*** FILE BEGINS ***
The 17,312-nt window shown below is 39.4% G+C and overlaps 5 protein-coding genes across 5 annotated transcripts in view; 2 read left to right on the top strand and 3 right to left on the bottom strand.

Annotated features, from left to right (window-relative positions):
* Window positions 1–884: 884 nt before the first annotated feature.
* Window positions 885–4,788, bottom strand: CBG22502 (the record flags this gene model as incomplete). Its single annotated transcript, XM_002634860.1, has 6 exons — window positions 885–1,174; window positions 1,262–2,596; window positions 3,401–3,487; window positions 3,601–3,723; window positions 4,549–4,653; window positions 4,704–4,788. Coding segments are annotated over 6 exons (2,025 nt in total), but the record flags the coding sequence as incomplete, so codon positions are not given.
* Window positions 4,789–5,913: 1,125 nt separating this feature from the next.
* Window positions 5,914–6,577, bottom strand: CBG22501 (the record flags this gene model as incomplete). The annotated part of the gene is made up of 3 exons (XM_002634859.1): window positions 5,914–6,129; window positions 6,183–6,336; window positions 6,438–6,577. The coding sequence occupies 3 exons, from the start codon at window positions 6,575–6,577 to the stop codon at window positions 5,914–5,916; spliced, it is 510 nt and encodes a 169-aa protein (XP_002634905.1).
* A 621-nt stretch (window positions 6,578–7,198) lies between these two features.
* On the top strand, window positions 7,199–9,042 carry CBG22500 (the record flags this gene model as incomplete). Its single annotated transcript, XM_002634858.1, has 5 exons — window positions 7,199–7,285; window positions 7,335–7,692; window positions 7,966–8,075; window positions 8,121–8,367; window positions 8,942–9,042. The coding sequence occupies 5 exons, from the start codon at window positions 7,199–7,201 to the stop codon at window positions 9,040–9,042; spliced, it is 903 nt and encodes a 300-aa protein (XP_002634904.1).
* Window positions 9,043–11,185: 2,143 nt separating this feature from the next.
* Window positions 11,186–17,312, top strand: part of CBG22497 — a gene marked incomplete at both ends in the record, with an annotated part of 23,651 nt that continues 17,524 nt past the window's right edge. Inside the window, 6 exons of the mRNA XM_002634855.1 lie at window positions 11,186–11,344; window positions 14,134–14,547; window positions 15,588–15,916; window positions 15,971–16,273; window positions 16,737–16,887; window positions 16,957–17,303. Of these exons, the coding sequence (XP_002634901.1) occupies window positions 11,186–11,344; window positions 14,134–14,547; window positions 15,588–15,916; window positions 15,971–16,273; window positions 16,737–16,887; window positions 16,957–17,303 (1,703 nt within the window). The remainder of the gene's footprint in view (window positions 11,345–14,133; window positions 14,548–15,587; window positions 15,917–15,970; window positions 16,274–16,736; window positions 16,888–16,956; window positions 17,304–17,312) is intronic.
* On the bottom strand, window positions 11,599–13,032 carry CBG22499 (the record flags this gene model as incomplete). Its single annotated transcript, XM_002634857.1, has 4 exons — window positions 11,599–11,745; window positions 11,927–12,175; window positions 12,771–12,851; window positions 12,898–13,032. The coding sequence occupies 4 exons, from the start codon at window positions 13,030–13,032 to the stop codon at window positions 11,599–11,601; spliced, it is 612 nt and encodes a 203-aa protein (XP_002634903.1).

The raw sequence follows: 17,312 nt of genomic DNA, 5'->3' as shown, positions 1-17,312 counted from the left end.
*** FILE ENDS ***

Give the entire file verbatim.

The 17,312-nt window shown below is 39.4% G+C and overlaps 5 protein-coding genes across 5 annotated transcripts in view; 2 read left to right on the top strand and 3 right to left on the bottom strand.

Annotated features, from left to right (window-relative positions):
* Window positions 1–884: 884 nt before the first annotated feature.
* Window positions 885–4,788, bottom strand: CBG22502 (the record flags this gene model as incomplete). Its single annotated transcript, XM_002634860.1, has 6 exons — window positions 885–1,174; window positions 1,262–2,596; window positions 3,401–3,487; window positions 3,601–3,723; window positions 4,549–4,653; window positions 4,704–4,788. Coding segments are annotated over 6 exons (2,025 nt in total), but the record flags the coding sequence as incomplete, so codon positions are not given.
* Window positions 4,789–5,913: 1,125 nt separating this feature from the next.
* Window positions 5,914–6,577, bottom strand: CBG22501 (the record flags this gene model as incomplete). The annotated part of the gene is made up of 3 exons (XM_002634859.1): window positions 5,914–6,129; window positions 6,183–6,336; window positions 6,438–6,577. The coding sequence occupies 3 exons, from the start codon at window positions 6,575–6,577 to the stop codon at window positions 5,914–5,916; spliced, it is 510 nt and encodes a 169-aa protein (XP_002634905.1).
* A 621-nt stretch (window positions 6,578–7,198) lies between these two features.
* On the top strand, window positions 7,199–9,042 carry CBG22500 (the record flags this gene model as incomplete). Its single annotated transcript, XM_002634858.1, has 5 exons — window positions 7,199–7,285; window positions 7,335–7,692; window positions 7,966–8,075; window positions 8,121–8,367; window positions 8,942–9,042. The coding sequence occupies 5 exons, from the start codon at window positions 7,199–7,201 to the stop codon at window positions 9,040–9,042; spliced, it is 903 nt and encodes a 300-aa protein (XP_002634904.1).
* Window positions 9,043–11,185: 2,143 nt separating this feature from the next.
* Window positions 11,186–17,312, top strand: part of CBG22497 — a gene marked incomplete at both ends in the record, with an annotated part of 23,651 nt that continues 17,524 nt past the window's right edge. Inside the window, 6 exons of the mRNA XM_002634855.1 lie at window positions 11,186–11,344; window positions 14,134–14,547; window positions 15,588–15,916; window positions 15,971–16,273; window positions 16,737–16,887; window positions 16,957–17,303. Of these exons, the coding sequence (XP_002634901.1) occupies window positions 11,186–11,344; window positions 14,134–14,547; window positions 15,588–15,916; window positions 15,971–16,273; window positions 16,737–16,887; window positions 16,957–17,303 (1,703 nt within the window). The remainder of the gene's footprint in view (window positions 11,345–14,133; window positions 14,548–15,587; window positions 15,917–15,970; window positions 16,274–16,736; window positions 16,888–16,956; window positions 17,304–17,312) is intronic.
* On the bottom strand, window positions 11,599–13,032 carry CBG22499 (the record flags this gene model as incomplete). Its single annotated transcript, XM_002634857.1, has 4 exons — window positions 11,599–11,745; window positions 11,927–12,175; window positions 12,771–12,851; window positions 12,898–13,032. The coding sequence occupies 4 exons, from the start codon at window positions 13,030–13,032 to the stop codon at window positions 11,599–11,601; spliced, it is 612 nt and encodes a 203-aa protein (XP_002634903.1).

The raw sequence follows: 17,312 nt of genomic DNA, 5'->3' as shown, positions 1-17,312 counted from the left end.